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Jamestown Schools Libraries: Melrose and Lawn: Research Resources

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Lawn School Library Resources


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Evaluating Sources - The CRAAP Test

How to Evaluate a Research Resource

 How to Evaluate a Source


To determine whether your source is rigorous enough and reputable enough to be used in your paper, ask yourself the following questions.



Who is the author? It could be an organization or group as well as an individual.

            What are his/her/their qualifications and credentials?

            What is the domain (.gov, .com, .org) and what does that suggest?




What is the purpose of the website? (entertainment? business? education? persuasion?

   advocacy for an issue or policy?)

What does the “about us” or “who we are” link say about the purpose and goals of

   the author(s)?

Are there links to other organizations or websites? What are the purposes of these sites?


Quality of information:

    Is the site up-to-date? Check to see when it was updated, revised, maintained.

    Are the links current and working or do they lead to error messages and outdated pages?

The University of Maryland has a great website evaluation form that will help you collect information about your website to determine whether you should use it.

Applying the CRAAP Test

The CRAAP Test is a series of questions to ask about any source of information.  The questions will help you decide whether your source is credible and appropriate for use in your research.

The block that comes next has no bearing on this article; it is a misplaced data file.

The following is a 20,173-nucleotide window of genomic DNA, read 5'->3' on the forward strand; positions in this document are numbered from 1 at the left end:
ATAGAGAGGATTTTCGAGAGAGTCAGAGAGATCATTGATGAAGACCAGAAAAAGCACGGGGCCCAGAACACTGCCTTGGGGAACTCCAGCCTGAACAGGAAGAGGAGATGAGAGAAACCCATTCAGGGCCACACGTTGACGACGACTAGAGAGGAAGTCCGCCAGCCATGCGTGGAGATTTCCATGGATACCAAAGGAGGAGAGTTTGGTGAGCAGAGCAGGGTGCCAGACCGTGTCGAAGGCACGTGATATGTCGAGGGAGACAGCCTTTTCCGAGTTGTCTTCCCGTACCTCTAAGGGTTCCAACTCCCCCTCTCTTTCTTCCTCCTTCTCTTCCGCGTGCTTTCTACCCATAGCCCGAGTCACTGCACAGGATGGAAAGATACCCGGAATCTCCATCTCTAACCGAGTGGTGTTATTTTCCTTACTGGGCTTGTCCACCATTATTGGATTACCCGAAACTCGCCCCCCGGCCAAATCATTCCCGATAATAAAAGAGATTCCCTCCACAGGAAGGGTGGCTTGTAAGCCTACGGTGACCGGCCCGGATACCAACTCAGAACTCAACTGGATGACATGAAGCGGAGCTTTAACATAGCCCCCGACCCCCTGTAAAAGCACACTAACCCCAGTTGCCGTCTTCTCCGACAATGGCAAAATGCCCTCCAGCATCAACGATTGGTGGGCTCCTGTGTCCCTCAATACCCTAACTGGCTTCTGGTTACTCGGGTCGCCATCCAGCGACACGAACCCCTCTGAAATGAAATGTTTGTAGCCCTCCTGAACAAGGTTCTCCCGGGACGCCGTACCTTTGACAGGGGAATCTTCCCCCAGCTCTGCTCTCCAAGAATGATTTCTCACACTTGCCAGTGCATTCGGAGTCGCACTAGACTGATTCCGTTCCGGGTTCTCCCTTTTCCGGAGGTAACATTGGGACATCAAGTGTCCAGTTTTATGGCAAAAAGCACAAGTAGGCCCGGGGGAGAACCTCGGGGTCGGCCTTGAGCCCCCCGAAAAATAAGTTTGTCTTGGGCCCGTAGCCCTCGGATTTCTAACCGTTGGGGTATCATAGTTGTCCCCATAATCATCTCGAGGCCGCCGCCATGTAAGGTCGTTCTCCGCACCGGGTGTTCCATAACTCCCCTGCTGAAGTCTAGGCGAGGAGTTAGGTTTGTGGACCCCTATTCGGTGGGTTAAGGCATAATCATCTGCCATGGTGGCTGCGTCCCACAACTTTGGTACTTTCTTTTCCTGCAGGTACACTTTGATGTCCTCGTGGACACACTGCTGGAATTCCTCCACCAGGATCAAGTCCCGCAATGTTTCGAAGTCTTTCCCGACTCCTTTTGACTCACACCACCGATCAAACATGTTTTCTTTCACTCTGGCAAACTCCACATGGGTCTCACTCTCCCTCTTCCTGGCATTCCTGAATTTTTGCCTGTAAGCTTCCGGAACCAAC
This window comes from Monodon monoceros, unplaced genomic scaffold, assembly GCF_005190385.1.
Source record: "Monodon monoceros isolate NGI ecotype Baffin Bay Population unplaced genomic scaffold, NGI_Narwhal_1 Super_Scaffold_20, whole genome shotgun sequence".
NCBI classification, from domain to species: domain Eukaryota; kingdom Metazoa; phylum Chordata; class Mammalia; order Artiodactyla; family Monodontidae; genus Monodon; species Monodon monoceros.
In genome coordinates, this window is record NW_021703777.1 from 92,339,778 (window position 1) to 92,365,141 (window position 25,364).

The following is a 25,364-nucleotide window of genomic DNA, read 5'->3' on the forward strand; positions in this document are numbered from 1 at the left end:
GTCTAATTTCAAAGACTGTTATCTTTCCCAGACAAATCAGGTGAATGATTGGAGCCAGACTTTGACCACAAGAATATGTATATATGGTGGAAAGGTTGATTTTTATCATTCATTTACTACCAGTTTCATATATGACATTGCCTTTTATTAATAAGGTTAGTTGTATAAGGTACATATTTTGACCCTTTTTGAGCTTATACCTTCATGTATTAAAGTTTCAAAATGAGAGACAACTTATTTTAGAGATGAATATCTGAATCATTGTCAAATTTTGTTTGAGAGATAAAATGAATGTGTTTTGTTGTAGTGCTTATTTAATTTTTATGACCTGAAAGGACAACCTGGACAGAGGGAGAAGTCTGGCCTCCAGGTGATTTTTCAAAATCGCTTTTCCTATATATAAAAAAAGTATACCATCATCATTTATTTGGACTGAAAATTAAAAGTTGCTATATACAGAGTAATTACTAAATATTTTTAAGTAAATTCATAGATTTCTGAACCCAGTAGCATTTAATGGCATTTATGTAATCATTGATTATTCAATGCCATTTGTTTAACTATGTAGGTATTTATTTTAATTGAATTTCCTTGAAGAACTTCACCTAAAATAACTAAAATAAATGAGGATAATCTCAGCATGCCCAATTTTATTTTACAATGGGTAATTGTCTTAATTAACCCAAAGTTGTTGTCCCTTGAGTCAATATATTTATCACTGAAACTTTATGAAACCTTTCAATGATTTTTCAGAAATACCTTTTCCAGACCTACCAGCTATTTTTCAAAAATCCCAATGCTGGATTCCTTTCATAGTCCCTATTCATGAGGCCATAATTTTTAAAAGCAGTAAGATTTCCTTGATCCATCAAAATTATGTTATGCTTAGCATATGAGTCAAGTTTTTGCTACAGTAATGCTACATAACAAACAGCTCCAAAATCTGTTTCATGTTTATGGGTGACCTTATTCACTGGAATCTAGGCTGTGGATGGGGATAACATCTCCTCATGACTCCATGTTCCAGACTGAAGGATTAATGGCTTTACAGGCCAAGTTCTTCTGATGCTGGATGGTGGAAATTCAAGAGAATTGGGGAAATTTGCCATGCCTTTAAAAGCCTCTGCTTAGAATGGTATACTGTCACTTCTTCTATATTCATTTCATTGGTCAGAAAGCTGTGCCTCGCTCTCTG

Currency: The timeliness of the information

  • Do you know when the information was published, posted, or last updated?
  • Is the information current for your topic and field of study?


Relevance: The importance of the information for your needs

  • Is the information appropriate for a college-level course?
  • Is this an adequately in-depth discussion of the topic?
  • Has Canadian perspective or content been provided?


Authority: The source of the information

  • Have the author's credentials or organizational affiliations been identified?
  • Is the author (or authors) qualified to write on the topic?
  • Has the piece been published by a well-known and respected publisher or organization?


Accuracy: The reliability and correctness of the informational content

  • Have the author's sources been clearly cited so that you can easily find (and verify) them?
  • Are there spelling, grammar, or other typographical errors?


Purpose: The reason the information exists

  • Do the authors/sponsors make their intentions or purpose clear?
  • Does the point of view appear objective, unbiased and impartial?
  • Does the author acknowledge alternative versions of the issues or facts?


Adapted from: The University of the Fraser Valley (2009). Evaluating information: The CRAAP test. Retrieved from